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Three Ways Broadcasters Are Losing Money in OTT Without Even Knowing It

A stack of money
(Image credit: ATU Images/Getty Images)

Over-the-top (OTT) video represents one of the fastest-growing advertising opportunities in the global marketplace right now. This growth is apropos, given the opportunities that OTT offers for enhanced targeting capabilities and contextually relevant ad placement, which in turn deliver a better viewer experience. However, OTT and connected TV (CTV) come with their fair share of challenges, as outlined in our recent report on global digital advertising trends (opens in new tab), and there are multiple areas where today’s broadcasters are leaving money on the table. 

Matt Deets, general manager, Smaato

Matt Deets (Image credit: Smaato)

Let’s take a look at three key areas where broadcasters are missing out financially when it comes to their OTT inventory, as well as how they can pivot to ensure they’re achieving the greatest possible return on this growing opportunity. 

Sending Bid Requests Per Slot

As with other forms of digital advertising, OTT inventory purchasing is driven by bid requests, which are essentially lines of code that tell advertisers what they need to know to decide if they’d like to purchase a given piece of OTT inventory. When it comes to bid requests for OTT inventory, broadcasters can send individual bid requests per slot, or they can send per-pod bid requests. 

A pod, in OTT-speak, is simply a commercial break that contains multiple slots, and per-pod bidding lets marketers see the entire ad pod and the slots within it, versus just the individual slots. Right now, most of the industry is operating under a per-slot model. However, per-pod bidding is emerging as a growing opportunity, and it offers a number of benefits — including greater monetization on the broadcaster side.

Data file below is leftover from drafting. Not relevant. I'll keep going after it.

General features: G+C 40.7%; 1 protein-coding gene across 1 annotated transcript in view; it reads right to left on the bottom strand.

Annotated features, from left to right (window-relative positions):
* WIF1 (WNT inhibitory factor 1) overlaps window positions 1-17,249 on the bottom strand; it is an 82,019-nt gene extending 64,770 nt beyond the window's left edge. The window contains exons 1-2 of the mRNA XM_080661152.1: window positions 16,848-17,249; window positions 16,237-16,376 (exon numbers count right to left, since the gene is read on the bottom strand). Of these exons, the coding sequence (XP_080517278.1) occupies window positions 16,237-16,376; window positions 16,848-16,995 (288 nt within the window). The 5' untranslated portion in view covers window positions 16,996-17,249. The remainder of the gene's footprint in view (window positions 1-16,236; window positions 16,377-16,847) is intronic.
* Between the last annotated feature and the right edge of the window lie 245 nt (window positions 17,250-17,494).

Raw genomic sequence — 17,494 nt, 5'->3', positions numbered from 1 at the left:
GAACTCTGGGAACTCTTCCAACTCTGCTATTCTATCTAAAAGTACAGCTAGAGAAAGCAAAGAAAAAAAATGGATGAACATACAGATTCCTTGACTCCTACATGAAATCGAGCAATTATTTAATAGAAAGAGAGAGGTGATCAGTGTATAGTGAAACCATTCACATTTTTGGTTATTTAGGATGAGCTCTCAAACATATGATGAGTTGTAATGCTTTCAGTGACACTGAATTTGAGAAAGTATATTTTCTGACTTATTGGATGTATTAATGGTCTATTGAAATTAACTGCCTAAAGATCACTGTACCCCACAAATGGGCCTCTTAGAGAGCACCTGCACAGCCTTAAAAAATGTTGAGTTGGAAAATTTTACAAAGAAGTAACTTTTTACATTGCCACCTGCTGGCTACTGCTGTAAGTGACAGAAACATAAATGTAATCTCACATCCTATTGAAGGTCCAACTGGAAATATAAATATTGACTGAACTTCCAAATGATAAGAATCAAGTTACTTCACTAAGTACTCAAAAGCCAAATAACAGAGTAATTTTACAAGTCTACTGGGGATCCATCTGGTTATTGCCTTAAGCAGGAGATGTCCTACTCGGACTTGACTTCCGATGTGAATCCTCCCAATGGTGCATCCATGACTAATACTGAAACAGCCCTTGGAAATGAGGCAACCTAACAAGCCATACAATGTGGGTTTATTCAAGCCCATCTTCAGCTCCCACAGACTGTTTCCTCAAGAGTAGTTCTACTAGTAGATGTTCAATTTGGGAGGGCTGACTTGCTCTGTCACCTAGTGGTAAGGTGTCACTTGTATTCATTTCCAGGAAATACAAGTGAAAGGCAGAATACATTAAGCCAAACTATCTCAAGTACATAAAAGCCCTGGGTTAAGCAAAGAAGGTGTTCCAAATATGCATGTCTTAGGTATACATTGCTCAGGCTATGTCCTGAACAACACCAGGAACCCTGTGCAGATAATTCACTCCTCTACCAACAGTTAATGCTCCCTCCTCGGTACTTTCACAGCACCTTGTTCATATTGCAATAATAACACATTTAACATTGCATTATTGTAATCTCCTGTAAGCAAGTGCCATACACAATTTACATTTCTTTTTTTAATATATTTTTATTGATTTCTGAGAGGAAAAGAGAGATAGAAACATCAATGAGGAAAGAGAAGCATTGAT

With per-pod bidding through certain platforms, broadcasters maintain unprecedented control over their OTT inventory, including the ability to determine individual floor prices for each slot and pod. With this more granular control, broadcasters can maximize the value of each slot. In fact, on our own platform, we’ve found that effective costs per thousand impressions (eCPMs) for podded inventory tend to be more than triple those of non-podded inventory.

Paying for a Third-Party SSAI Vendor

One of the biggest challenges with OTT and CTV is that, like other forms of digital advertising, it can be highly susceptible to ad fraud. That’s because of the extra layers of technology required to enable a dynamic ad buying process that can maximize the value of OTT’s targeting and attribution capabilities.  

In OTT, the fraud risk comes into play when broadcasters use a third-party SSAI (server-side ad insertion) service that sits between the broadcaster and the ad server. Here’s the thing: If broadcasters leverage a platform that handles SSAI in-house, they can not only eliminate the risk of fraud, but also the fees associated with a third-party vendor. 

By leveraging a platform with in-house SSAI, also known as dynamic ad insertion (DAI), broadcasters can also deliver a better experience to users, as in-house SSAI can deliver ads with less latency. Across the board, these benefits provide a better financial outcome for broadcasters — directly through cost savings and fraud reduction, and indirectly through better viewer experiences. 

Failing to Make Omnichannel Connections

Finally, let’s talk omnichannel. To date, a lot of the efforts in OTT and CTV advertising have been happening in a siloed fashion, as is often the case when it comes to building, enhancing and experimenting with new channels. But, as we see with every emerging opportunity, the greatest value can only be realized when individual channels are integrated into the larger advertising picture. In other words, advertisers want to know what role OTT and CTV are playing in their larger marketing strategies when it comes to boosting awareness and, importantly, sales—and they expect broadcasters to be enabling this type of cross-channel understanding.  

For broadcasters looking to maximize the value of their OTT inventory, an all-in-one platform enables them to monetize inventory across different channels and devices. By rolling OTT and CTV in as a part of a single omnichannel platform, broadcasters can get (and provide) better data and insights into how content and its associated advertising is performing wherever it’s consumed. This helps broadcasters make more-informed decisions and better optimize their pricing, offerings and advertising opportunities for marketers. 

OTT monetization for broadcasters is going to evolve and grow in the coming years, but that doesn’t mean broadcasters need to play the waiting game when it comes to ensuring they’re making the most of this emerging channel today. By addressing the above three common missed opportunities, broadcasters can ensure the money they were previously leaving on the table is ending up where it belongs — in their pockets.

Matt Deets is the general manager at Smaato, now a part of Verve Group, a digital ad tech provider that offers a completely omnichannel, self-serve monetization solution and ad server.